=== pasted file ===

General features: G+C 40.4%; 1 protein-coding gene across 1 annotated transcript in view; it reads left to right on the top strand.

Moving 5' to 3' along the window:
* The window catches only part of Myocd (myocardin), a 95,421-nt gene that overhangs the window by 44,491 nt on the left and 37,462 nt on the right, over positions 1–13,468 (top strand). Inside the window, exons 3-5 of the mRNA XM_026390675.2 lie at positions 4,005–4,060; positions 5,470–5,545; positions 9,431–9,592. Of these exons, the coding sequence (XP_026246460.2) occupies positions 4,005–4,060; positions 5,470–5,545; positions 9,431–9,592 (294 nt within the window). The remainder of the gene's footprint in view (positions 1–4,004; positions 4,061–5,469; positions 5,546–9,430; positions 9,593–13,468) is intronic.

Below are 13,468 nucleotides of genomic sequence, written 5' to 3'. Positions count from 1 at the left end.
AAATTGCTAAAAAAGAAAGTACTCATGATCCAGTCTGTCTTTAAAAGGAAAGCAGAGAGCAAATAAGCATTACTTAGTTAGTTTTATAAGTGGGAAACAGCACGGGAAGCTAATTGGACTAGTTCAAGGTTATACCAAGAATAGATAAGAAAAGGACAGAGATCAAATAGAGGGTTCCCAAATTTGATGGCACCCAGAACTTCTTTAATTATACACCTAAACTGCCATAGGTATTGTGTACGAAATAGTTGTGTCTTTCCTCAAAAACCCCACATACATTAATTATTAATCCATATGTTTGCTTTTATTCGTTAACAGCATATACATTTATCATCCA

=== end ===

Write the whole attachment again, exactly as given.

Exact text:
General features: G+C 40.4%; 1 protein-coding gene across 1 annotated transcript in view; it reads left to right on the top strand.

Moving 5' to 3' along the window:
* The window catches only part of Myocd (myocardin), a 95,421-nt gene that overhangs the window by 44,491 nt on the left and 37,462 nt on the right, over positions 1–13,468 (top strand). Inside the window, exons 3-5 of the mRNA XM_026390675.2 lie at positions 4,005–4,060; positions 5,470–5,545; positions 9,431–9,592. Of these exons, the coding sequence (XP_026246460.2) occupies positions 4,005–4,060; positions 5,470–5,545; positions 9,431–9,592 (294 nt within the window). The remainder of the gene's footprint in view (positions 1–4,004; positions 4,061–5,469; positions 5,546–9,430; positions 9,593–13,468) is intronic.

Below are 13,468 nucleotides of genomic sequence, written 5' to 3'. Positions count from 1 at the left end.
AAATTGCTAAAAAAGAAAGTACTCATGATCCAGTCTGTCTTTAAAAGGAAAGCAGAGAGCAAATAAGCATTACTTAGTTAGTTTTATAAGTGGGAAACAGCACGGGAAGCTAATTGGACTAGTTCAAGGTTATACCAAGAATAGATAAGAAAAGGACAGAGATCAAATAGAGGGTTCCCAAATTTGATGGCACCCAGAACTTCTTTAATTATACACCTAAACTGCCATAGGTATTGTGTACGAAATAGTTGTGTCTTTCCTCAAAAACCCCACATACATTAATTATTAATCCATATGTTTGCTTTTATTCGTTAACAGCATATACATTTATCATCCA